To save you the trouble, you can use the Auto release mode, which is a reliable way of ensuring that compression is being safely applied. However, this will give you less control over any “pumping” effects you can otherwise do with a manual release time.
Without going into too much detail, the remaining controls are:
Mix – Mix the dry signal in with the compressed signal, allowing for parallel or “NY” compression.
Distortion – Add more color and character to your sound.
Limiter – Applies a quick-and-easy limiter to the compressed signal, allowing you to trim out peaks.
Gain Reduction – This is a meter, not a control. It shoulds how much compression is being applied to the signal and is useful for making mixing decisions.
Sidechain – Uses the level from another track to activate the compression on this track, creating characteristic “ducking” effects.
Auto-gain – This attempts to match the compressed signal’s level to the level of the dry input signal.
And then of course there are the Mode buttons up top, which change how Compressor processes incoming audio by emulating different classic hardware units. We’re going to take a closer look at this now as it’s one of the coolest things about Compressor…
7 Compressors In One – Logic’s Compressor Types Explained
Did you know that the team at Apple spent some serious energy on giving you a great range of compressors in one package with Logic Pro X? Not only that, but these different compressors each have a unique real-world counterpart that has been painstakingly recreated.
The good news? They’ve done a fantastic job! Let’s go over them for you.
Named after an earlier release of Logic (Logic Platinum, circa 2003!), Platinum Digital has been around since version 5 of Logic, and is a straightforward “digital” compressor.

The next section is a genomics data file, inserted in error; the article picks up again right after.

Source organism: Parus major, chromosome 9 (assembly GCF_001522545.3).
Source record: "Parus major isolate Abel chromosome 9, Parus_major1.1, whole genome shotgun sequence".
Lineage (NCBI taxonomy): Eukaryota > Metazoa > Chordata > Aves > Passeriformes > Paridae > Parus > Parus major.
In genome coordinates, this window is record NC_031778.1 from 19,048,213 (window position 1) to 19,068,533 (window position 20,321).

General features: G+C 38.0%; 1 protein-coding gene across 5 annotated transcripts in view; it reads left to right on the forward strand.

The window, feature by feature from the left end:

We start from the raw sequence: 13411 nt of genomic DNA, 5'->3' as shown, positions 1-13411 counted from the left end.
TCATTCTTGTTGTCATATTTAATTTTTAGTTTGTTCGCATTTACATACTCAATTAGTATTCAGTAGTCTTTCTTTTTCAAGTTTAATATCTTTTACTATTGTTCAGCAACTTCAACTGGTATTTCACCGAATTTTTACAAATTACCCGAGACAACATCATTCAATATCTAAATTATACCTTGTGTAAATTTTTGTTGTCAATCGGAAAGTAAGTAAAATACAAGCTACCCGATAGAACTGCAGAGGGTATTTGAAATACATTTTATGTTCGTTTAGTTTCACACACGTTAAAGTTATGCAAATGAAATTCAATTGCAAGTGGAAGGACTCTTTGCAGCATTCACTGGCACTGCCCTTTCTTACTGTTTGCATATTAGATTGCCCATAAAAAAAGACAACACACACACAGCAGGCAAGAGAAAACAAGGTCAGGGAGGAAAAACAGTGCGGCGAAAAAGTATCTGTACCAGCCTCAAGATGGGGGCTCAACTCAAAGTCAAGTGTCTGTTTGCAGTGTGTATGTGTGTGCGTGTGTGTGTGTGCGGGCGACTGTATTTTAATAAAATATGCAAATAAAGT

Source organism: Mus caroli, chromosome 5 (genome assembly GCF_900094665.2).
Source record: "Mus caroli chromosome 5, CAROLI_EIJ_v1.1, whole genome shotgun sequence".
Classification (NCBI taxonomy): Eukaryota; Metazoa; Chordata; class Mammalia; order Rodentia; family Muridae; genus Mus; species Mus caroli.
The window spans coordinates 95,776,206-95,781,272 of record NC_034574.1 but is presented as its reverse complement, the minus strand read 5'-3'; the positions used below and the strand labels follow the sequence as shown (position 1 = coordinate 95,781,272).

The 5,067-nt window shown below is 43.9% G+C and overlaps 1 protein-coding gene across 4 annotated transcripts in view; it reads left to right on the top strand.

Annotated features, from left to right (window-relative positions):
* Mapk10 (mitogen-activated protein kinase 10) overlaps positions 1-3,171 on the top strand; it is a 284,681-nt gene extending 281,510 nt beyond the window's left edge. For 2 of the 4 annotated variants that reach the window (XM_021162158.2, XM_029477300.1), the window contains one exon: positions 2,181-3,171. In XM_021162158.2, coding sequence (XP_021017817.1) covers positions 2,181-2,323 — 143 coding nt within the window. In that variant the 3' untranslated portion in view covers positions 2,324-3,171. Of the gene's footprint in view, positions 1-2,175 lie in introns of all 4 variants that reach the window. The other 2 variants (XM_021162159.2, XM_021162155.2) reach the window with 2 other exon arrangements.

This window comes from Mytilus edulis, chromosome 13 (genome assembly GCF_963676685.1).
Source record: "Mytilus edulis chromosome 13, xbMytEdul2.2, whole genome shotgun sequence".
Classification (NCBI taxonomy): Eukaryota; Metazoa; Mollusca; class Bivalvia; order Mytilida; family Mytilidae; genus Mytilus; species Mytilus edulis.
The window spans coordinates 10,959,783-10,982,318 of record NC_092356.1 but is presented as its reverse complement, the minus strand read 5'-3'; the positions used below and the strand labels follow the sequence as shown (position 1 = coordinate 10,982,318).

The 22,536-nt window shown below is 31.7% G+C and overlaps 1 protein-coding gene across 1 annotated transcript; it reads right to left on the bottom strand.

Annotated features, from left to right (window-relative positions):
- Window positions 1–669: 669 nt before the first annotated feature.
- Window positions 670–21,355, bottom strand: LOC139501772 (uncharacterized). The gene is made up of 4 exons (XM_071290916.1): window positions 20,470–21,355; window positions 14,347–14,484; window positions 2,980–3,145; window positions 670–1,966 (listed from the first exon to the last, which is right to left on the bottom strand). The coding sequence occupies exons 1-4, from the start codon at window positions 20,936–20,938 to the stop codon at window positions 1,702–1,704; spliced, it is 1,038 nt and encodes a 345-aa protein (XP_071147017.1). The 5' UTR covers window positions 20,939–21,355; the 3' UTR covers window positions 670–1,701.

This compressor has a transparent sound (it doesn’t change the “timbre” or color of the layer at all), and its purpose is simply to modify the level of the input signal in real-time, based on the settings that you choose.
Producers tend to use Platinum Digital when they need to make some technical adjustments to the way the level, the attack, or the release of a sound behave.
A very handy plugin, but let’s look under the hood a little more of Logic’s Compressor and check out what other powerful secrets lay hidden!
Yep, the “red one”! Studio VCA is an incredibly warm and “friendly” sounding compressor. It’s absolutely beautiful for adding a bit of soul to software synths, which can otherwise tend to sound a little cold.
Modeled on the real-world Focusrite Red 3, this compressor can also be handy on the master channel of your track to add warmth and body if that’s what you’re going for. As with everything, don’t overdo it, or you’ll just get audio mud!
Tip: Studio VCA comes into its own on an instrument or vocal layer when you push the Threshold down and choose one of the Distortion options. Have a play, and enjoy the warm flavor of this compressor.